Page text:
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Cortez: The curb cut effect and how it helps us all

paulbr75 // pixabay
A handicap symbol on a street

Everyone is familiar with a curb cut, even if they don’t know they are. A curb cut is when a ramp is “cut” into sidewalks to provide better mobility for those with physical disabilities.
Berkeley, California installed its first curb cut in an intersection on Telegraph Avenue in 1972. While the curb cut was created for accessibility purposes, now everyone can benefit from the sidewalk ramp. Skateboarders, mothers with strollers and travelers with rolling luggage all put the curb cut to good use.
Thus, the curb-cut effect was born. 
The curb-cut effect is when something is designed to help people with disabilities, but ends up helping everyone in the process.
Another prime example of the effect is closed captions. Closed captions were created to help people who are hard of hearing be able to still enjoy visual media. Now, closed captions are used in noisy environments, waiting rooms and some people even prefer watching their content in closed captioning.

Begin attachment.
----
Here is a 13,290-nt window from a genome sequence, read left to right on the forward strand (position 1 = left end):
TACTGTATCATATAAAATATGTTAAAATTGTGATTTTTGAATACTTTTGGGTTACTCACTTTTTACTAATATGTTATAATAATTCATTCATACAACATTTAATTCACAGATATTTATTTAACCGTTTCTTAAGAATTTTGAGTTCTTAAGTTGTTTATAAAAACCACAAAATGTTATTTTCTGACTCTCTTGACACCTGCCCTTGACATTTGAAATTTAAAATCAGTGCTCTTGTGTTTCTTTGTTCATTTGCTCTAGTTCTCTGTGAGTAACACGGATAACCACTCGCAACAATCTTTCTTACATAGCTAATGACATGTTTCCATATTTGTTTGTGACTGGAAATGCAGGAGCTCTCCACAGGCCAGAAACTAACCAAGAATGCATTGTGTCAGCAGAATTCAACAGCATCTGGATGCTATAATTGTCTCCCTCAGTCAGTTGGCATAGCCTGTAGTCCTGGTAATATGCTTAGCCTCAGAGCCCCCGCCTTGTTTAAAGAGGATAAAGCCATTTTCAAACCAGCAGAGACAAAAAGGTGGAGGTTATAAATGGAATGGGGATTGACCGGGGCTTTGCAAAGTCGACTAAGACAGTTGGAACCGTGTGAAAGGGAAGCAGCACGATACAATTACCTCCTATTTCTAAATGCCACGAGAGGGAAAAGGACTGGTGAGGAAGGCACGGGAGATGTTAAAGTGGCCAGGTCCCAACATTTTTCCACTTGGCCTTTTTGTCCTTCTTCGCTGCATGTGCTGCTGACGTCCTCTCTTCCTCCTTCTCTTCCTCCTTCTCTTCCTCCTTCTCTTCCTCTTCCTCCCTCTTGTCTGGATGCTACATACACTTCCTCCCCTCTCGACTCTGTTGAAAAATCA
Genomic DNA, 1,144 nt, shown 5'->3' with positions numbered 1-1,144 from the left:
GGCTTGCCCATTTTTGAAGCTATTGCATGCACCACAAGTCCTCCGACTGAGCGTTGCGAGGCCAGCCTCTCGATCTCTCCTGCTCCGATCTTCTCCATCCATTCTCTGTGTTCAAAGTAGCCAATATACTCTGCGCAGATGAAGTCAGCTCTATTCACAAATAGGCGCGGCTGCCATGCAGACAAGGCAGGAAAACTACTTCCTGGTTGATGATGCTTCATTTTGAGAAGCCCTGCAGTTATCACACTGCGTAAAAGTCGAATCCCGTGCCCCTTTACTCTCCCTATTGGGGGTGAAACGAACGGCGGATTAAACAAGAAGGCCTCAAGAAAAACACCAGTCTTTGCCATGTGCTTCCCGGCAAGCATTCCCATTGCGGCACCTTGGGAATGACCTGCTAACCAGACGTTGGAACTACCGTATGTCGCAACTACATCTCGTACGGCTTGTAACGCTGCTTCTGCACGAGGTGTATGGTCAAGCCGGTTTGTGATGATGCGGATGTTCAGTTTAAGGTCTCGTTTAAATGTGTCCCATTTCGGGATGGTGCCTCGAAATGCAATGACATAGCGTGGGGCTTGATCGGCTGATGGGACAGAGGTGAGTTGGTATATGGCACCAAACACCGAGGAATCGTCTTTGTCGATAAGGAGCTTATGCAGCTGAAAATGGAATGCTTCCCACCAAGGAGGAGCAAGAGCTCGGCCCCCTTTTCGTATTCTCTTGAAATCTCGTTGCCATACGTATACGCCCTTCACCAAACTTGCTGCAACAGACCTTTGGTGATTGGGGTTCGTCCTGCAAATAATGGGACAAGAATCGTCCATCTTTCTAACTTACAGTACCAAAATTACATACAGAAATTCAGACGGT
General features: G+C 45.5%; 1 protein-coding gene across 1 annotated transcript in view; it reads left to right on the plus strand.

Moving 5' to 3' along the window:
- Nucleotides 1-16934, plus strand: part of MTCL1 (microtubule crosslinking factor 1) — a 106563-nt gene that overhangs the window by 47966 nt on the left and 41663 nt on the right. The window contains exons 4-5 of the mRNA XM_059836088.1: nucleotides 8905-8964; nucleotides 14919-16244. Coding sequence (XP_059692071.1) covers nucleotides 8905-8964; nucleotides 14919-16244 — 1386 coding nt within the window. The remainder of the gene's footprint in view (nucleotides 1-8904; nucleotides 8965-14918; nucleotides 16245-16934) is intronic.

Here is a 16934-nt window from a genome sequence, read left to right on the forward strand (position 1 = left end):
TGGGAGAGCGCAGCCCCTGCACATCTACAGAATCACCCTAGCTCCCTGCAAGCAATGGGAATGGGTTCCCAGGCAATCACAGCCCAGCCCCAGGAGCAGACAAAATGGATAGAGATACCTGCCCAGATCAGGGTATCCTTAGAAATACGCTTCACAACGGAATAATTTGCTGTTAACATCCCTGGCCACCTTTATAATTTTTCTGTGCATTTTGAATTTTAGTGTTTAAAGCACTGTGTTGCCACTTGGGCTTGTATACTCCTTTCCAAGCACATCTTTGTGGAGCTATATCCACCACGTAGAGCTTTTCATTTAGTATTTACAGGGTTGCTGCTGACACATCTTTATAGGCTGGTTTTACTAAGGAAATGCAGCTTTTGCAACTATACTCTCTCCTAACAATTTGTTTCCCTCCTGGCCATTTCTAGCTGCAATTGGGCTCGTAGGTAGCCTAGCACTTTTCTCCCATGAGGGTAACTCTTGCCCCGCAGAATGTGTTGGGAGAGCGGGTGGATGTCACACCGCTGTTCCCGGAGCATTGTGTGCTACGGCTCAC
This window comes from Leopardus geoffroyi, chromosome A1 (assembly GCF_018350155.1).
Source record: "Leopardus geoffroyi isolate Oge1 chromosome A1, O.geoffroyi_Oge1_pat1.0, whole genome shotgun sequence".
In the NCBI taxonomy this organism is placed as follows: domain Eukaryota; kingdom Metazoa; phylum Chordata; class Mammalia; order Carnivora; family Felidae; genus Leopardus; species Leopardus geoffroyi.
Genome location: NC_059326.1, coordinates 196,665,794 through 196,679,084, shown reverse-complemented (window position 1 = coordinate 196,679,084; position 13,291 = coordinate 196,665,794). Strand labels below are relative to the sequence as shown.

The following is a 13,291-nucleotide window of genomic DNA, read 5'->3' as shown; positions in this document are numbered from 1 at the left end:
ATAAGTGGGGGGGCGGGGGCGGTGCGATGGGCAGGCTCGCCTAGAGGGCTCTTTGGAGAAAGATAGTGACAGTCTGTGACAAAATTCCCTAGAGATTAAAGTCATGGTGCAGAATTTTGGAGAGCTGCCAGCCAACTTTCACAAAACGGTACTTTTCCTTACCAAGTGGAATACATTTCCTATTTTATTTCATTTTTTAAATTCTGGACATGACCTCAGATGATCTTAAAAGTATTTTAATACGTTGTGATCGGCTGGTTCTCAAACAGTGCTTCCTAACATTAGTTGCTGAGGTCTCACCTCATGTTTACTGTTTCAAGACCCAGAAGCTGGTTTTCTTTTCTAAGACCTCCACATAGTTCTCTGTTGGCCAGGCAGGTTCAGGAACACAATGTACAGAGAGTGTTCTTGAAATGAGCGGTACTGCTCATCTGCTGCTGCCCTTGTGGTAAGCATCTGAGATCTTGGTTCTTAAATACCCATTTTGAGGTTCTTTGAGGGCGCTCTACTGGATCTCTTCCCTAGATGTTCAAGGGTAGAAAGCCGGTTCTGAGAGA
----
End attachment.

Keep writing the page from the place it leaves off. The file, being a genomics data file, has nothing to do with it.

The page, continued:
What about the wheelchair-accessible bathroom stall? Parents go into these stalls with their children or large strollers, just as in the airport people search for the biggest stall to fit their rolling luggage.
So why should we care about the curb-cut effect?
Think deeper about the curb cut. Any person that is not affected by a disability would not have to think about how they will get down the sidewalk. The curb cut is something able-bodied people take for granted. This is an example of able-bodied privilege. Able-bodied privilege refers to advantages people without disabilities have solely based on the fact they are not disabled.
When voting season comes around, it brings out another form of abled-bodied privilege. Most people don’t have to think ahead about how they will be affected by the poll locations. People with disabilities do. I feel confident confirming this because I have a disability and have lived through this frustration. Ironically enough, government buildings and polling locations are still some of the most inaccessible places in the United States. Voting discrimination is real, and it is affecting people with disabilities in a large way. 
How can you help? First and foremost, it is important to be educated about people with disabilities. Speak up when you see something that can potentially create a problem for someone with a disability. The curb cut is proof that when inclusion is promoted, everyone can benefit. Be an ally, because the truth is nobody expects to end up with a disability, and it can happen to anyone.
Jacqueline Cortez is a senior marketing major. Jacqueline can be reached at [email protected].

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